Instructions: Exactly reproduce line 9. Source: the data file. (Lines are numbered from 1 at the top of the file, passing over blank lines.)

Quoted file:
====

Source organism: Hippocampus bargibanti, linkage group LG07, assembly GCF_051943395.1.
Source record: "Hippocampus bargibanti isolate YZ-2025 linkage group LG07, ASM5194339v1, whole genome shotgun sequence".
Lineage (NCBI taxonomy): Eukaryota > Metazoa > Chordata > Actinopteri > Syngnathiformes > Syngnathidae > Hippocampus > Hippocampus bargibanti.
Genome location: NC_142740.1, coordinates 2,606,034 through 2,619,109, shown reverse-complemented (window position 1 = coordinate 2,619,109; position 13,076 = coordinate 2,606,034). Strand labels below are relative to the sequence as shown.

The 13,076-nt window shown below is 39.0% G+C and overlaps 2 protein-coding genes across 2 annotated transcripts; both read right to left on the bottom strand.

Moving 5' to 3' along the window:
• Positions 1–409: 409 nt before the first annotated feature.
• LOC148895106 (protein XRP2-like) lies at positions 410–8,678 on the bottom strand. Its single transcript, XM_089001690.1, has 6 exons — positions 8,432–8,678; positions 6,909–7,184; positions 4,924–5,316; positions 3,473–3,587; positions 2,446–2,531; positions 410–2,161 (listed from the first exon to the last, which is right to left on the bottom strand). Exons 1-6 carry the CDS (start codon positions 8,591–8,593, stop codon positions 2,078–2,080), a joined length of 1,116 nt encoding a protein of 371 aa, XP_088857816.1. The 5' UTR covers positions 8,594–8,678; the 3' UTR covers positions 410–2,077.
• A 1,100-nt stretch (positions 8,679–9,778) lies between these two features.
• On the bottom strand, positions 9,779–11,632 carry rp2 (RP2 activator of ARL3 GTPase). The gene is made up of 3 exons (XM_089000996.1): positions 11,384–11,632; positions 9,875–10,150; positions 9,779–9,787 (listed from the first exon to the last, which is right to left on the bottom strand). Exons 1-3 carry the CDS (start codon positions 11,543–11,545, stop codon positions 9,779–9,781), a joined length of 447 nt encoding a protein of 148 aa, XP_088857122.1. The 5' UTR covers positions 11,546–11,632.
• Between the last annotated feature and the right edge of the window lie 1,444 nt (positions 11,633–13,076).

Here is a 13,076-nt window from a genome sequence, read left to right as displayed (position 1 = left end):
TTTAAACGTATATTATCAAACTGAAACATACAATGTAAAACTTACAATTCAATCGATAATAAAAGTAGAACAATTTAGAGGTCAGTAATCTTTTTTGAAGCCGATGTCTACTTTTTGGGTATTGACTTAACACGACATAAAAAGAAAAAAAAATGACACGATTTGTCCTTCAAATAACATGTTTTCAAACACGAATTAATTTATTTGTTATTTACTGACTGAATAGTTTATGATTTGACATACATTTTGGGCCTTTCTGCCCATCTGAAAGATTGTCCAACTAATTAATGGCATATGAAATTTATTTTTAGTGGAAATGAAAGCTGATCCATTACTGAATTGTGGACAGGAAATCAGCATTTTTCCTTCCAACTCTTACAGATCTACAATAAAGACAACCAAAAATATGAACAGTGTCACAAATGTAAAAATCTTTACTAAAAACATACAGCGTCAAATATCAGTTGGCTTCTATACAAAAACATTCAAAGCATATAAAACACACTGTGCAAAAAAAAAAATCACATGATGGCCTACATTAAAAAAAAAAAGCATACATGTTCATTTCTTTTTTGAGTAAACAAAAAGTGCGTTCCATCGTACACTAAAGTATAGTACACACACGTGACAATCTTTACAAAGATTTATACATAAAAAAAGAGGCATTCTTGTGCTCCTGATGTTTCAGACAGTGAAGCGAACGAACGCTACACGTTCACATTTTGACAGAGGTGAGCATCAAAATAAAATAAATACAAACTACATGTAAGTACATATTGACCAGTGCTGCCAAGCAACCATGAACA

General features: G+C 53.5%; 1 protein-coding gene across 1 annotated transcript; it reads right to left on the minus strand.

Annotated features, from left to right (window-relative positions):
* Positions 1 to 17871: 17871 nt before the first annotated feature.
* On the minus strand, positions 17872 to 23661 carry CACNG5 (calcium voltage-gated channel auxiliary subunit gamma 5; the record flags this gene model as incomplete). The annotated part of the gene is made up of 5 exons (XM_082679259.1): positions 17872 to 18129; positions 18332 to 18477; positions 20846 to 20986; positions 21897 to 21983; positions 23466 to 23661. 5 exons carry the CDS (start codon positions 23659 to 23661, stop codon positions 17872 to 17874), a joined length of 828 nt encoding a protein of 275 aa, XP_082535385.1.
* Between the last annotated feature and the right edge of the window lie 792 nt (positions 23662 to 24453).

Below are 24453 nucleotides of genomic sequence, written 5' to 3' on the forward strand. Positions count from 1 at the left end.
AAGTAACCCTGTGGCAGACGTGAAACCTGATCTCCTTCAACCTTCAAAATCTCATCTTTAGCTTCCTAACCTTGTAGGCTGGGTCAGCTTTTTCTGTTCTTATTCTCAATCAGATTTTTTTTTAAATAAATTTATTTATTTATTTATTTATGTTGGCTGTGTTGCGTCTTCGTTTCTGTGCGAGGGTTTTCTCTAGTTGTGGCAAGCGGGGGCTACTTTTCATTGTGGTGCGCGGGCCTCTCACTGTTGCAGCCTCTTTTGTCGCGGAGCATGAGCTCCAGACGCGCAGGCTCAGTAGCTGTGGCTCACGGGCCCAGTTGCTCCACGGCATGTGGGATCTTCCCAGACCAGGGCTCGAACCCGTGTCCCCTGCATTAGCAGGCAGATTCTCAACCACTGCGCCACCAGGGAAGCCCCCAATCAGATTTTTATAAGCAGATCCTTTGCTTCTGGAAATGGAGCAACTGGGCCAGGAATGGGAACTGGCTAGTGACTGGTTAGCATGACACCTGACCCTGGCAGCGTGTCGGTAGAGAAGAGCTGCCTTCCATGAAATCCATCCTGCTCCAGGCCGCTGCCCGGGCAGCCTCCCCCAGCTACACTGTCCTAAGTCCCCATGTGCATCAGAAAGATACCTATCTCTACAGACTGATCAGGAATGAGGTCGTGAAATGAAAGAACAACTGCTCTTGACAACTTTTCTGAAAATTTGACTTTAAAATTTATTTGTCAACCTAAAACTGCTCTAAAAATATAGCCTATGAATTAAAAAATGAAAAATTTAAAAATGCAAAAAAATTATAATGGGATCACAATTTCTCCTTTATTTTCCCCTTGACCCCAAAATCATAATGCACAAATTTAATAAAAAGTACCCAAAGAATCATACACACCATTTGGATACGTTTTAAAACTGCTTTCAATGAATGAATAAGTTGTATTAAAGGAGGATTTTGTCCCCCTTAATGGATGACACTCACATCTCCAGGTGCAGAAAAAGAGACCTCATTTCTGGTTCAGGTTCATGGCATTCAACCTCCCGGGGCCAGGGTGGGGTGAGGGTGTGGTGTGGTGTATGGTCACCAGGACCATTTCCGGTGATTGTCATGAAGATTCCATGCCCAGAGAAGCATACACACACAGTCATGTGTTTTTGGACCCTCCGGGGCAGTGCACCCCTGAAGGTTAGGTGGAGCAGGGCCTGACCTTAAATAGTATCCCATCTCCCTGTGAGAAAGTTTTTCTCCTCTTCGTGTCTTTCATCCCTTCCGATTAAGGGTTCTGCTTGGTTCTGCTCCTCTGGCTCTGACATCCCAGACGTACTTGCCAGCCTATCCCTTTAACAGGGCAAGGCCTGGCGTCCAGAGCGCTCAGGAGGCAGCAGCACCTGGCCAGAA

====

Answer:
• A 1,100-nt stretch (positions 8,679–9,778) lies between these two features.